Explained: Impact Of Omicron On Children In India
US has reported a rise in children being hospitalised with Covid symptoms. How is Omicron impacting children in India?
The Omicron variant is driving the third wave of the pandemic in India. First identified in South Africa, the variant of the Coronavirus has been the cause for an increased number of cases the world over.
While earlier variants were noted to cause mild symptoms in children, if any at all, the Omicron wave has proved otherwise in many countries. The US continues to report an uptick in children being hospitalised with symptoms, UK has seen admission of 576 children under the age of 5 in early January, and France has reported six times higher admission of children in hospitals than in the previous waves.
The trend was earlier reported in South Africa, as evident by preliminary report submitted to the WHO.
Amid India's Omicron wave, BOOM spoke to two paediatricians in Mumbai, Dr Ananya Mukherji, senior resident, Department of Pediatrics, Jagjivan Ram Railway Hospital, and Dr Tanmay Khapde, Pediatric Medical Officer, Mahim Maternity Home, MCGM, to help understand the affect of the variant on children. Here, they answer questions and dispel some myths.
Are more children in India getting Covid-19 compared to earlier waves? Is Omicron leading to more hospitalisation among children?
Dr Mukherji (AM): In my experience, the rate of hospitalisation is not higher in India as compared to the US. The rate of positivity is certainly high but that does not translate to higher hospitalisations. However, Indian studies have not yet been published which tell us the exact percentage. In my judgement it won't be more than 1 or 2 per cent.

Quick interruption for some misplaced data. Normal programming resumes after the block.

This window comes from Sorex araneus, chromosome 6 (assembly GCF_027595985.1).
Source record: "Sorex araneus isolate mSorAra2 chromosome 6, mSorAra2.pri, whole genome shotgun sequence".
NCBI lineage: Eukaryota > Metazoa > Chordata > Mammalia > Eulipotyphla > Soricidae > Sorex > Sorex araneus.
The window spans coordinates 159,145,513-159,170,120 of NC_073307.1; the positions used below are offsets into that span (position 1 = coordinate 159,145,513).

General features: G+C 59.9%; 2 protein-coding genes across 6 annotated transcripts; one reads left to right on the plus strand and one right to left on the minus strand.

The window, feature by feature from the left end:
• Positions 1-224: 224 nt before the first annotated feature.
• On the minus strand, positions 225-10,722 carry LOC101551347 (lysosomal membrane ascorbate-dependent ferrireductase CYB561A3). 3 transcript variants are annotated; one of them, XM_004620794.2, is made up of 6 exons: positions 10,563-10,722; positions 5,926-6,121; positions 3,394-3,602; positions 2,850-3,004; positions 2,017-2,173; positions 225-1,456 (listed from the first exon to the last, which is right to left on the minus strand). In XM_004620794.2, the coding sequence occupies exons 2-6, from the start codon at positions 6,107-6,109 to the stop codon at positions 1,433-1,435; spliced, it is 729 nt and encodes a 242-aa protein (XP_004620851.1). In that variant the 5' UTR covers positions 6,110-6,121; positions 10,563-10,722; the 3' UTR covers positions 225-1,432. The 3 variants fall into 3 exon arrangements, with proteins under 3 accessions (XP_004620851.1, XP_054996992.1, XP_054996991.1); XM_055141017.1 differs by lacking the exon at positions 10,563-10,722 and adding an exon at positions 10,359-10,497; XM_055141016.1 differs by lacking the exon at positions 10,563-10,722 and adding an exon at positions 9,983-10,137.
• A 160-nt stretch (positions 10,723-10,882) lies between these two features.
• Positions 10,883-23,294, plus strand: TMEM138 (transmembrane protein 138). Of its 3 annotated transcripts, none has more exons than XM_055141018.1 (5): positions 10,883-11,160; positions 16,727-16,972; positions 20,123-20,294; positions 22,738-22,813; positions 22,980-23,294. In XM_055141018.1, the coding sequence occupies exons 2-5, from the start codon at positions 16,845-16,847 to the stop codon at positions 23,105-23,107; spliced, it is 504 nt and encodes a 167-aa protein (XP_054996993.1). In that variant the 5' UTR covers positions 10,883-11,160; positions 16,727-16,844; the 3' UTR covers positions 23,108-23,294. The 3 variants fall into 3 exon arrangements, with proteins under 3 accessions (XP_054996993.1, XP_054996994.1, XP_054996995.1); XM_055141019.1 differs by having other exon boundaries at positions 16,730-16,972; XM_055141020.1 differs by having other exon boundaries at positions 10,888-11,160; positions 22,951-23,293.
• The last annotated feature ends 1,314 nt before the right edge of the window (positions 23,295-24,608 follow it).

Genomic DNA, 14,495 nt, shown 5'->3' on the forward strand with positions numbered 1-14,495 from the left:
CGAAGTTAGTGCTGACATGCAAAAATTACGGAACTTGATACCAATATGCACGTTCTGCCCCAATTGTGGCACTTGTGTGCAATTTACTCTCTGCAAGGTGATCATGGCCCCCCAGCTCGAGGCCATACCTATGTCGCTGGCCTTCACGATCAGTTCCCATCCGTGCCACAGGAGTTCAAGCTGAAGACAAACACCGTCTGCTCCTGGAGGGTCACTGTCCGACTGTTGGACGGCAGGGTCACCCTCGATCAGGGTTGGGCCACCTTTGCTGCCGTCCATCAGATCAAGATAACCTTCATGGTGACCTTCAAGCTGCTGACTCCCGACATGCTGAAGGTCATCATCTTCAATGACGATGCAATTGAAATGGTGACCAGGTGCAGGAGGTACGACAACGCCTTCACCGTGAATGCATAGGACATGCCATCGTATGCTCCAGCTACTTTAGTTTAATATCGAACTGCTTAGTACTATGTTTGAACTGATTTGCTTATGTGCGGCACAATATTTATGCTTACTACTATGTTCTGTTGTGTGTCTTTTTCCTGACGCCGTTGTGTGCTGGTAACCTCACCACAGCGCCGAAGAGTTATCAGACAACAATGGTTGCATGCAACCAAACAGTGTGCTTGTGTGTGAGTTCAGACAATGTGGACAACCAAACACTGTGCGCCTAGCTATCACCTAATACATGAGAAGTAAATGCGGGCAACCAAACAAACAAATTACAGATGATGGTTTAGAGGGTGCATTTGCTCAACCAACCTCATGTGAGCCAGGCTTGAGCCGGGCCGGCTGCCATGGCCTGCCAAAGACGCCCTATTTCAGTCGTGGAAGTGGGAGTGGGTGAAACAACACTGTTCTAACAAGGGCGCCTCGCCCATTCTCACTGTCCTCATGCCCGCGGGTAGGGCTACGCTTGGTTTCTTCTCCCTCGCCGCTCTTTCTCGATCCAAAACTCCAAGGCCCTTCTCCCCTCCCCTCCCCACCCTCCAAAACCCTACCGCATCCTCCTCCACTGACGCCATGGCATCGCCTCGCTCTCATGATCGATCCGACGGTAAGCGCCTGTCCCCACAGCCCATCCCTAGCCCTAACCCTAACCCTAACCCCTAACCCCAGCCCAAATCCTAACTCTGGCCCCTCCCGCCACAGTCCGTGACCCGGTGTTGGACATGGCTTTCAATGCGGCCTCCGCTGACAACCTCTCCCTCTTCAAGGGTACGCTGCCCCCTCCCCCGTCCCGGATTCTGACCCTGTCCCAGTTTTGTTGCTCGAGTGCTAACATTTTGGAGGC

Dr Khapde (TK): We are getting covid positive children (up to 12 years) every day since the last two weeks. Before Christmas, I had no patients. The last lot of paediatric patients I received was in the second wave.
Most of them have mild symptoms and are being managed at home. I have not hospitalised any children in this wave except neonates who were transferred with their Covid-19 positive mothers in Covid dedicated maternity homes.
However, we must wait and watch for long Covid symptoms like MIS (Multisystem Inflammatory Syndrome) which can be observed two to three weeks later in both children and infants.
Are children more susceptible to this variant? Why?
AM: Children are no more susceptible than other populations. They are more likely to not follow hand washing and Covid appropriate behaviour. This leads to an increased rate of infections in them.
TK: Omicron is around but the old Delta variant has not gone away. This wave also has Delta patients. The original Coronavirus has mutated to a drastic degree. There will be more variants cropping up. The problem is that we are not vaccinating a 100 per cent. The likelihood of variants will then drop.
Those who have not received vaccines (including children) become reservoirs for the virus and mutations.
What are the symptoms to look out for with children? Are they any different from those observed in adults?
AM: Cough, cold, nasal discharge, fatigue, fever, and decreased appetite are the main symptoms. These are like adults.